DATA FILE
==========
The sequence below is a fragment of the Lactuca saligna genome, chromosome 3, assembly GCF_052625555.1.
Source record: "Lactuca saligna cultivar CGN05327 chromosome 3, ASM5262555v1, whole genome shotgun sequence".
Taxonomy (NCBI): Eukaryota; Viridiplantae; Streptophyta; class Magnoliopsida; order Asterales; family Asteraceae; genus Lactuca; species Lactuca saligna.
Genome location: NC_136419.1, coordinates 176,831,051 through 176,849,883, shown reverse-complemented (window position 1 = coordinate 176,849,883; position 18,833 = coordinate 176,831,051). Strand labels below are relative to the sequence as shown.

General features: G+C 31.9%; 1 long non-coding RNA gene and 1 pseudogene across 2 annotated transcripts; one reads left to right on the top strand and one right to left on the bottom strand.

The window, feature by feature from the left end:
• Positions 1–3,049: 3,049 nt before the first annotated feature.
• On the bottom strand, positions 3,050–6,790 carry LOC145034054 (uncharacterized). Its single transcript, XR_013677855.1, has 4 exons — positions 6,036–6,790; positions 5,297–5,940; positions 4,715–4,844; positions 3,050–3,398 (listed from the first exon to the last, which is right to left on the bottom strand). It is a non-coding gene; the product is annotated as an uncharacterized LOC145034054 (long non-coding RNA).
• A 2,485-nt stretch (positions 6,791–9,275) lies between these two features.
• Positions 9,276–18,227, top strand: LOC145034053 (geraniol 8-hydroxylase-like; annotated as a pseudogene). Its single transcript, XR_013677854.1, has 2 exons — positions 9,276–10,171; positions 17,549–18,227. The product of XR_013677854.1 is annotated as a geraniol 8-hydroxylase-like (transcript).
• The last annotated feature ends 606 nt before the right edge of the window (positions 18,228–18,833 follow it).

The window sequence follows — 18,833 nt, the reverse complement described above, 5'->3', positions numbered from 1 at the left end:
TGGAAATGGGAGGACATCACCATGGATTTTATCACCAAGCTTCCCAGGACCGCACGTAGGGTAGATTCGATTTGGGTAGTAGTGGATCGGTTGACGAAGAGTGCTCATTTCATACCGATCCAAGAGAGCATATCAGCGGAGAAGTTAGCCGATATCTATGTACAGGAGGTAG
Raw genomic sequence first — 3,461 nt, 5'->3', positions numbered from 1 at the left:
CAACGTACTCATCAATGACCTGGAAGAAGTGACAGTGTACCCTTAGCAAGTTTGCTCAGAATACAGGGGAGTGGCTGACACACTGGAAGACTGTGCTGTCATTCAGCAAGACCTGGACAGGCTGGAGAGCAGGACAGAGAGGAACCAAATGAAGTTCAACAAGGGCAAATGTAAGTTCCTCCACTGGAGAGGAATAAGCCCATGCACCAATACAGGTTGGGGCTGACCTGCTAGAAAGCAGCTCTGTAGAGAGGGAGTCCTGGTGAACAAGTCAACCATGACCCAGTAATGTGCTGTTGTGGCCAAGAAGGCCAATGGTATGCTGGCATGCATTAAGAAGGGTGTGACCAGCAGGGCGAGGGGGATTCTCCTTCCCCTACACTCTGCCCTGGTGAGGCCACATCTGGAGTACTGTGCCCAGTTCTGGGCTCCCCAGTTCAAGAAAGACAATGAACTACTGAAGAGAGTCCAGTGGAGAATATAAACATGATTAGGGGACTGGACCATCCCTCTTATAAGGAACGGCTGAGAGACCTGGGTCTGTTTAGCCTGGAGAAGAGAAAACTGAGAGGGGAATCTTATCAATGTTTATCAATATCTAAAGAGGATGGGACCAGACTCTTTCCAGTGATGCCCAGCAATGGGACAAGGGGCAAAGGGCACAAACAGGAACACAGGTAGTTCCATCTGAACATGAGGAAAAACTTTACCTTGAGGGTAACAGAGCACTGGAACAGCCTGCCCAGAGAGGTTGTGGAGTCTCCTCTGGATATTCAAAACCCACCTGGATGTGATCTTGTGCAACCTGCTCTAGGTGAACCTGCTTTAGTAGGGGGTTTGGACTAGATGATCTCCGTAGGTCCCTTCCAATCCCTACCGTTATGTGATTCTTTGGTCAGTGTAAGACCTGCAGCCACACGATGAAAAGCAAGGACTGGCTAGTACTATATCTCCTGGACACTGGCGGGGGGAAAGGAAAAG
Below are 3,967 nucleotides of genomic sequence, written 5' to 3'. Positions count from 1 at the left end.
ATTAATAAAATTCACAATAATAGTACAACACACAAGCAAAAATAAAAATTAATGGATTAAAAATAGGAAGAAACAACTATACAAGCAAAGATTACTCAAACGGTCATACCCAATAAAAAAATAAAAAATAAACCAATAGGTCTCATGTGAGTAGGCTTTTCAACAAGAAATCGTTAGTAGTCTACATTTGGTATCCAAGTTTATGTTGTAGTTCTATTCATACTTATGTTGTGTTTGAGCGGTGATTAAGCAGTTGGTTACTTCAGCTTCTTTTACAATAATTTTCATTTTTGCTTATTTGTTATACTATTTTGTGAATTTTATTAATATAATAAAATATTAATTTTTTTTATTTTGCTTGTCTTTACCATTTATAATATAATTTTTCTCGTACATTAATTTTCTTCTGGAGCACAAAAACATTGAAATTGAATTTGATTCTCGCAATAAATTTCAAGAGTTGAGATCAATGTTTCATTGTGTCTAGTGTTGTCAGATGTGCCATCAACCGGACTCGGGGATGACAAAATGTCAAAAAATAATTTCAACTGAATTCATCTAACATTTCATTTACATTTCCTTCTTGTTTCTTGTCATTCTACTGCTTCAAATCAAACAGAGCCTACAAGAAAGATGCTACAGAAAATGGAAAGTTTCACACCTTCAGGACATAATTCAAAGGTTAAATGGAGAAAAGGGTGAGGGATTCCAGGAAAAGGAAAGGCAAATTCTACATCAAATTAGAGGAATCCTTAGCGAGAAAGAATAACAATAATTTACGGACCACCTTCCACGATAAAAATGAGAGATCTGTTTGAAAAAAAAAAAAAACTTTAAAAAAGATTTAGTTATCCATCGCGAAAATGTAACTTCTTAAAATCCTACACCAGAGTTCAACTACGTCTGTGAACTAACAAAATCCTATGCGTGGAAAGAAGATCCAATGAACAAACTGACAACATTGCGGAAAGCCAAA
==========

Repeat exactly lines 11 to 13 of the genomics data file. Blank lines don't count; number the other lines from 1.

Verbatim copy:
• The last annotated feature ends 606 nt before the right edge of the window (positions 18,228–18,833 follow it).

The window sequence follows — 18,833 nt, the reverse complement described above, 5'->3', positions numbered from 1 at the left end:
TGGAAATGGGAGGACATCACCATGGATTTTATCACCAAGCTTCCCAGGACCGCACGTAGGGTAGATTCGATTTGGGTAGTAGTGGATCGGTTGACGAAGAGTGCTCATTTCATACCGATCCAAGAGAGCATATCAGCGGAGAAGTTAGCCGATATCTATGTACAGGAGGTAG